NBA Free Agency Winners and Losers

The most consequential days of NBA free agency each year feel like a freight train of news, transactions, incredible surprises, and preposterous overpays. This year was no exception, but the newest Collective Bargaining Agreement and its substantial penalties for teams that could previously bring back all of their players with Bird Rights added an element of strategy for big-name contenders.

While we didn't see any current all-stars change teams in the past week, it was still a consequential time for roster building across the league. Here are three winners and three losers from the most important days of the offseason.

Winner: Los Angeles Lakers

Austin Reaves, in just his second season as an undrafted player, was unquestionably the third-best player on a team that made the West Finals and gave L.A. a much-needed rim-attacking and shooting threat to complement Anthony Davis and LeBron James. But because of restricted free agency and Reaves being undrafted, another team could have thrown up to $100 million for four years on an offer sheet, which the Lakers would have been forced to match.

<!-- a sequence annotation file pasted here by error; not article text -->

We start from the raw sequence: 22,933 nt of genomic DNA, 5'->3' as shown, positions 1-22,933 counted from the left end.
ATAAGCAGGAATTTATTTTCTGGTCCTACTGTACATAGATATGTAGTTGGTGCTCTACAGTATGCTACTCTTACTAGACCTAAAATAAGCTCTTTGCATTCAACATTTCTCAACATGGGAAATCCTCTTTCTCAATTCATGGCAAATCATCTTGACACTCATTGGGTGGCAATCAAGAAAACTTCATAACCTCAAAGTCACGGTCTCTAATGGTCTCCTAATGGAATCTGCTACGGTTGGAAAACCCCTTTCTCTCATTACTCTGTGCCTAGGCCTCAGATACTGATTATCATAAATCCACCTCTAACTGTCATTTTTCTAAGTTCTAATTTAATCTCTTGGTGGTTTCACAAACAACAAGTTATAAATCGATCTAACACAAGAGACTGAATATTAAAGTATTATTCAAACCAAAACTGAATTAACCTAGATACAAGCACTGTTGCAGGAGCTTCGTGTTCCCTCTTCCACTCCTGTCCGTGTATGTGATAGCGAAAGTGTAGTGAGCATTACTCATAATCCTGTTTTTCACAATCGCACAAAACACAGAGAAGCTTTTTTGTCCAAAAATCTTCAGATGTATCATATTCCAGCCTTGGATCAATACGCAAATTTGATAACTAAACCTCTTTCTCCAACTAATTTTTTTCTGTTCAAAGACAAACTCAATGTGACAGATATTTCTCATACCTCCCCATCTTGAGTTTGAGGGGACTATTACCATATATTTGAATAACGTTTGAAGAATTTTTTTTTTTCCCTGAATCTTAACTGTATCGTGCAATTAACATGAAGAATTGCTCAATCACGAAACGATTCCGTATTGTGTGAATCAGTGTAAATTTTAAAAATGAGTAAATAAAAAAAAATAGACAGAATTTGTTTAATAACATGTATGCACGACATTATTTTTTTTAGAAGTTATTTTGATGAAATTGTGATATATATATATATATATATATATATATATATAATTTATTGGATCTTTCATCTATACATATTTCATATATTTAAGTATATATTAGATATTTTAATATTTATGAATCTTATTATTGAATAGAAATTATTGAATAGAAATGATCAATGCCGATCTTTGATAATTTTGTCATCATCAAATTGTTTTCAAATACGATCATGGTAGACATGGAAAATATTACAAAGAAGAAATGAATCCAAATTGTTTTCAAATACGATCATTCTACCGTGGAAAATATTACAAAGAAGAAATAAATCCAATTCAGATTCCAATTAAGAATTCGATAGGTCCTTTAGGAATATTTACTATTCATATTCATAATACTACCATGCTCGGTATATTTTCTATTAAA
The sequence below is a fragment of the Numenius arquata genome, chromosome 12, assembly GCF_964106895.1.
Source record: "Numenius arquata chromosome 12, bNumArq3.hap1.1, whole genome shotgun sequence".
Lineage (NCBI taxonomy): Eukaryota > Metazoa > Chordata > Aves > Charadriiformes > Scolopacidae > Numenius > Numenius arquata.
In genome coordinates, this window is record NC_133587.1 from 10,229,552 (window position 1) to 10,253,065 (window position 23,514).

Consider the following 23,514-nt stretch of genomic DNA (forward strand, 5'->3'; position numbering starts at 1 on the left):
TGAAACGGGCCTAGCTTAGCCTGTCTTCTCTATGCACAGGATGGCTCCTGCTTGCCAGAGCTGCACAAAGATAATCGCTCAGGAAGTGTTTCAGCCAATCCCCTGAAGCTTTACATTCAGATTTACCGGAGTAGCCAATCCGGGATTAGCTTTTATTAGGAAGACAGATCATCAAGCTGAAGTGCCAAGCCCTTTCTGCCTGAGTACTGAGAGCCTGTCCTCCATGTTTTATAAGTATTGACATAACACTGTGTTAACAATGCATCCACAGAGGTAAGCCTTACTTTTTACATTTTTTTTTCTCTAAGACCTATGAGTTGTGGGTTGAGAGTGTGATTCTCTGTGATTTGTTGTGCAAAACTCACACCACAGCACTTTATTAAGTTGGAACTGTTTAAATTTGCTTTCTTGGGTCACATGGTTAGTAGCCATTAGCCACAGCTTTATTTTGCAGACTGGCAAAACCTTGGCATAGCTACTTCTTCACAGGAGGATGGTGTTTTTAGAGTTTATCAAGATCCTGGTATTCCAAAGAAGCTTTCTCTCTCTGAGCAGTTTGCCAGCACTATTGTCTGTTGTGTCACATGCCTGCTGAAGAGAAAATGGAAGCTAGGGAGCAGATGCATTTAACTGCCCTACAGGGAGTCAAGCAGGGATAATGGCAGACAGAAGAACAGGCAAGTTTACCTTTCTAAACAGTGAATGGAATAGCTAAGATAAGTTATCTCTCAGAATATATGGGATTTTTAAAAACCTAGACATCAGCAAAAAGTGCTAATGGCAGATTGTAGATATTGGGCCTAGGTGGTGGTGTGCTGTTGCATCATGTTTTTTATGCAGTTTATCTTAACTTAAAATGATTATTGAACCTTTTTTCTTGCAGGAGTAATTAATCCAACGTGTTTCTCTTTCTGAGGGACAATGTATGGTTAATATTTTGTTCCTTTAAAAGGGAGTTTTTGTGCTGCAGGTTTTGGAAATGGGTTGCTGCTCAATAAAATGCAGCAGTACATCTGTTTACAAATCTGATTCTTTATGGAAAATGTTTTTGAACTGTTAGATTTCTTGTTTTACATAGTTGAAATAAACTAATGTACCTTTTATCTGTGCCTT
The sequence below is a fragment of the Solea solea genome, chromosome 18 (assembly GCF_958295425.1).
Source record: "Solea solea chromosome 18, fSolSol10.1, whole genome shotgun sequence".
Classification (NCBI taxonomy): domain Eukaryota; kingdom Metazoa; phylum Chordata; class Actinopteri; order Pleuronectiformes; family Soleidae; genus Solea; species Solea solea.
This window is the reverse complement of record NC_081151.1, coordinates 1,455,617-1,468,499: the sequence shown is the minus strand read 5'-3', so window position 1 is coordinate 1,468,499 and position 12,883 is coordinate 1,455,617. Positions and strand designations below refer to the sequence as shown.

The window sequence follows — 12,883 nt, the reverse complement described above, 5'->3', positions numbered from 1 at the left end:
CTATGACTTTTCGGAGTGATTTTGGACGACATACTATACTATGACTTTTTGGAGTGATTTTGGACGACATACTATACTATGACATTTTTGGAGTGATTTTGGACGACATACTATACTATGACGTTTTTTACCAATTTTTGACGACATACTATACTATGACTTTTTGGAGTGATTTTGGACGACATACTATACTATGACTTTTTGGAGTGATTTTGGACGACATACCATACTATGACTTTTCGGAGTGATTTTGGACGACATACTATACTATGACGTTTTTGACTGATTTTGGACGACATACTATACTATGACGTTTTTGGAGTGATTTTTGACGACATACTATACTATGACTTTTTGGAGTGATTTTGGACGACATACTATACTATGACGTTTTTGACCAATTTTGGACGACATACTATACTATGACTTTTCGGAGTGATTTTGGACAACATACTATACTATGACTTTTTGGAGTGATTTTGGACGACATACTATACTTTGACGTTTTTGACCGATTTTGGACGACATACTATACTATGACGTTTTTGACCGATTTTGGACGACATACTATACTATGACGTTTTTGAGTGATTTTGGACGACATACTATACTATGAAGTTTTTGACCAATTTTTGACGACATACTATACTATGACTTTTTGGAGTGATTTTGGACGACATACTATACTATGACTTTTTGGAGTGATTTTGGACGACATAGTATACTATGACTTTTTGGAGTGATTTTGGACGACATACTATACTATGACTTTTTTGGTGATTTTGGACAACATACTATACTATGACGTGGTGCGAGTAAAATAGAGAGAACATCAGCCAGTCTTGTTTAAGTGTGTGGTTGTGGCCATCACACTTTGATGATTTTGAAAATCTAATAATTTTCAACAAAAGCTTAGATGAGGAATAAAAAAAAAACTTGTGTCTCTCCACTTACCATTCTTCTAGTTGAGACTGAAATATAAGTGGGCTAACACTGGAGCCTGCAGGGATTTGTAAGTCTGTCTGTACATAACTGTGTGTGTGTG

Instead, Reaves opted to skip the offer sheet process, getting four years and about $55 million. With a $136 million salary cap, that's a bargain for a third option who could improve in the coming years. The Lakers had to spend a bit more per year to keep D'Angelo Russell and Rui Hachimura, but maintained salary flexibility for trades and coming offseasons. The additions of Gabe Vincent and Taurean Prince are solid rotation pieces.

I don't think the Lakers will be up to par with the Nuggets in the West next regular season, but they look to have a playoff rotation that's as good as anyone else in the conference.

Loser: Portland Trail Blazers

This will sound hyperbolic, but I think signing Jerami Grant to a full five-year contract for $160 million is one of the biggest overpays for re-signing a player in recent memory. Was Grant even the tanking Blazers' second-best player last season? Probably, but there's an argument to be had that he wasn't. This is the type of contract that a team should only offer to a second- or third-best player on a contending team, and Grant has put up all his best numbers on uncompetitive teams.

Then, when you consider that Dame Lillard apparently put in his trade request before the start of free agency, it brings up a whole different set of questions. Why not just hand the team over to Anfernee Simons and Scoot Henderson? Why not get as many pieces for Dame as you can from Miami or a third/fourth team and start the rebuild? I don't understand the value of a player like Grant for Portland when you're probably maxing out at 30-35 wins without Dame.

Winner: Phoenix Suns

I'm still a bit skeptical of how the nucleus of Kevin Durant, Devin Booker, Bradley Beal, and Deandre Ayton will fit together, but that's beside the point of what the Suns did in the free agency period. Because of the big-money contracts of those four and the new second apron CBA rules for team salaries, Phoenix was limited in how it could fill out the roster.